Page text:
Ceraball foot – one can see a ceramic ball and two pieces that it separates.

The pagode Signature E14 model

In 2003, products from the CERA series joined the company portfolio one by one, starting with the Cerabase classic and Ceraball models. The reason behind this was the desire to improve the sonic behaviour of audio components placed on pagode racks. As the construction of our racks, especially the “Master Reference” series, minimized the resonance level, the shelves as well as the whole construction were able to absorb resonance energy generated in audio components. So, we thought that the principle of coupling rather than decoupling was the way to go.

Transporting resonance energy from audio components to the shelves follows the physical principle of energy conservation, which means that you can transform energy, but cannot eliminate or generate it in such a system. As the rack shelves are resonance-poor, they can take oscillating energy transferred from components by changing it into heat, due to their absorbing structure.

Products from the CERA series offer an effective method for doing that, by combining two materials that feature high sound velocities: stainless steel and ceramic balls, the former characterized by high and the latter – even higher speed of sound propagation. Of course, the same principle also applies to the construction of a rack itself or loudspeakers, when placed on the floor using CERA interfaces. In most cases, floors also have an absorbing effect, which means that they can also take resonance energy coming from objects that are placed on them.

In cooperation with the University of Applied Sciences in Dortmund, we developed the “Resonator” as a complementary product to absorb resonance energy when placed on the top panel of components. Here, a specifically designed star-shaped metal element treated by a special damping material served as a resonance transformer, converting mechanical energy into thermal energy and thus soothing the acoustic influence of undamped housings – mainly top panels of components – on sound.

The pagode Edition Master Reference model

In 2008, a new version of the “Master Reference” series, i.e. the “Edition series”, was developed. It was characterized by more modern-looking “edgy” frames, but still used the “Resonator technology” as the mainstay of finite elemente philosophy. Additionally, several colour options were added to the pagode programme, which had exclusively been using solid maple wood as the basic material for the wooden parts.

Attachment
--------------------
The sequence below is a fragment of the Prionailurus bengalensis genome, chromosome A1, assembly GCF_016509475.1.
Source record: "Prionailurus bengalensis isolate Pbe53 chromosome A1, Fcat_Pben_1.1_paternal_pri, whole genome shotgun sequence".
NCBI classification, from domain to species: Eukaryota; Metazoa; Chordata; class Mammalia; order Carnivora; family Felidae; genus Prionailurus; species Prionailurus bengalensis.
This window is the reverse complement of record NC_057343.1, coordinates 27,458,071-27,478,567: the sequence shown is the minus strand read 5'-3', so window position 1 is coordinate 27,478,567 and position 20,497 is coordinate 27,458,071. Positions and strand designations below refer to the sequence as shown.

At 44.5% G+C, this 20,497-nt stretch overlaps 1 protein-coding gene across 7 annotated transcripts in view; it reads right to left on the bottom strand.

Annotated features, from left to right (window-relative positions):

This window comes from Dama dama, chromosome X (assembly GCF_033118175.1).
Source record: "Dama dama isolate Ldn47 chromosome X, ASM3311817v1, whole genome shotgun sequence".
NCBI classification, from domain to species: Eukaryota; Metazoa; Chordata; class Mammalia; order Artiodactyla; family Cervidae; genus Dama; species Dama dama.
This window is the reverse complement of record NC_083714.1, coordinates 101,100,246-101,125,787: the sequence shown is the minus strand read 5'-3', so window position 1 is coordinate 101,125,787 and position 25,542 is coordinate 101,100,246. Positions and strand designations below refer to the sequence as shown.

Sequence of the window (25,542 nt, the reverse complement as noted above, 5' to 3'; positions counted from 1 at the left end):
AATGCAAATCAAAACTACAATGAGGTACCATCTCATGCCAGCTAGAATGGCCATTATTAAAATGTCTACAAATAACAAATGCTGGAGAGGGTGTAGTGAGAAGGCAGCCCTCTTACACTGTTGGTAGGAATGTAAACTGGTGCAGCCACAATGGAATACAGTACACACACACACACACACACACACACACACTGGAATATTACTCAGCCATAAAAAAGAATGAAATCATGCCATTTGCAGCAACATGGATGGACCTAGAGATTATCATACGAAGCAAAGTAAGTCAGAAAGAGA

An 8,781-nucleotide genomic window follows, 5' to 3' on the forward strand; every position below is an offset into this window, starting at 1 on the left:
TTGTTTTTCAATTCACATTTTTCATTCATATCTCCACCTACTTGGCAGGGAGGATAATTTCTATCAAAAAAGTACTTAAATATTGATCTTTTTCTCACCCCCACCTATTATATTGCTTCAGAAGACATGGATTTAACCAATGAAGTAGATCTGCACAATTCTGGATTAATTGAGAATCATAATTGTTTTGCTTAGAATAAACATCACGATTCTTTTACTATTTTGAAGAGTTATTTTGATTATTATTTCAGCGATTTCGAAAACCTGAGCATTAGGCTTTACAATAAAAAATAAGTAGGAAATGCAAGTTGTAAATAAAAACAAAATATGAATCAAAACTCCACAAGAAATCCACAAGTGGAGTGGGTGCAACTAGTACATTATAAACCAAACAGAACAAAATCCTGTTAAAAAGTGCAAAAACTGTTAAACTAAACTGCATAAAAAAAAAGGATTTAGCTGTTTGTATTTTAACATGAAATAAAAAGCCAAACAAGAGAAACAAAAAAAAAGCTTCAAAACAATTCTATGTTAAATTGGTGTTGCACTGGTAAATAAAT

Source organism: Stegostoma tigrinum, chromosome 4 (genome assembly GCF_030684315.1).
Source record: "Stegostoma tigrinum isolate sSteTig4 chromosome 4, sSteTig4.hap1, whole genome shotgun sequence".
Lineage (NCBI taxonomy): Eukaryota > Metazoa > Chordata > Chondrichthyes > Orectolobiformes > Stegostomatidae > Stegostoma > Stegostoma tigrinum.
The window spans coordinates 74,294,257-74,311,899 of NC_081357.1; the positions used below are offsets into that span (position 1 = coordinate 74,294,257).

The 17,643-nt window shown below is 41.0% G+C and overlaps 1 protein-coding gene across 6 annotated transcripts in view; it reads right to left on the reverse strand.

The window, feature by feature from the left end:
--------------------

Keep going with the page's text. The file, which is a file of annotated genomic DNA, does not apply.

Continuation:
Finally, in 2011, finite elemente’s search for the ultimate resonance-controlled rack culminated in the development of the Emperor equipment support series. It featured an active resonance control system using highly sophisticated control electronics. The electronics was developed in cooperation with the Fraunhofer Institute for Structural Durability and System Reliability located in the German city of Darmstadt and manufactured by the German company Trigon Audio.

This “next-step design” featured aluminium foam shelves which incorporated (1) a system of sensors to measure their resonance behaviour and (2) actuators to produce “counter-resonances” (vibrations of the same amplitude but in the counter phase – Editor’s note) in order to neutralize sound-impairing resonances. This state-of-the-art concept outlined the importance of equipment supports as a vital element in an audio system.

Apart from the audio industry, finite elemente also tried to gain a foothold in the area of living room furniture by first developing design-oriented racks like “Segment X” and “Levelplus”, later followed by the high-class modular furniture system “modul”, offering several features to invisibly install house audio components, while the materials applied were optimized for audio use.

To make the furniture system complete, an integrated 3.1 speaker system was added to the modul range, featuring in-house developed main and centre speakers, as well as an active subwoofer. For high-end use, a semi-active floorstanding speaker, the “modul LS”, was designed both to match the furniture and to offer real high-end sonic qualities, later followed by the passive speaker version “model XP”.

The Hohrizontal 51 shelf/soundbar/docking station

This evolution led to the birth of the “Hohrizontal 51” soundbar which incorporated an iPod-docking sound system in a high-quality wall shelf, available in attractive modern high-gloss colours and walnut veneer. Intended as a “bridge” between the worlds of audio and furniture, the “Hohrizontal 51” received several important design awards, including the renowned “Red Dot Award” in 2011 in the “Best of the Best” category.

How would you summarize the evolution of finite elemente products over all those years?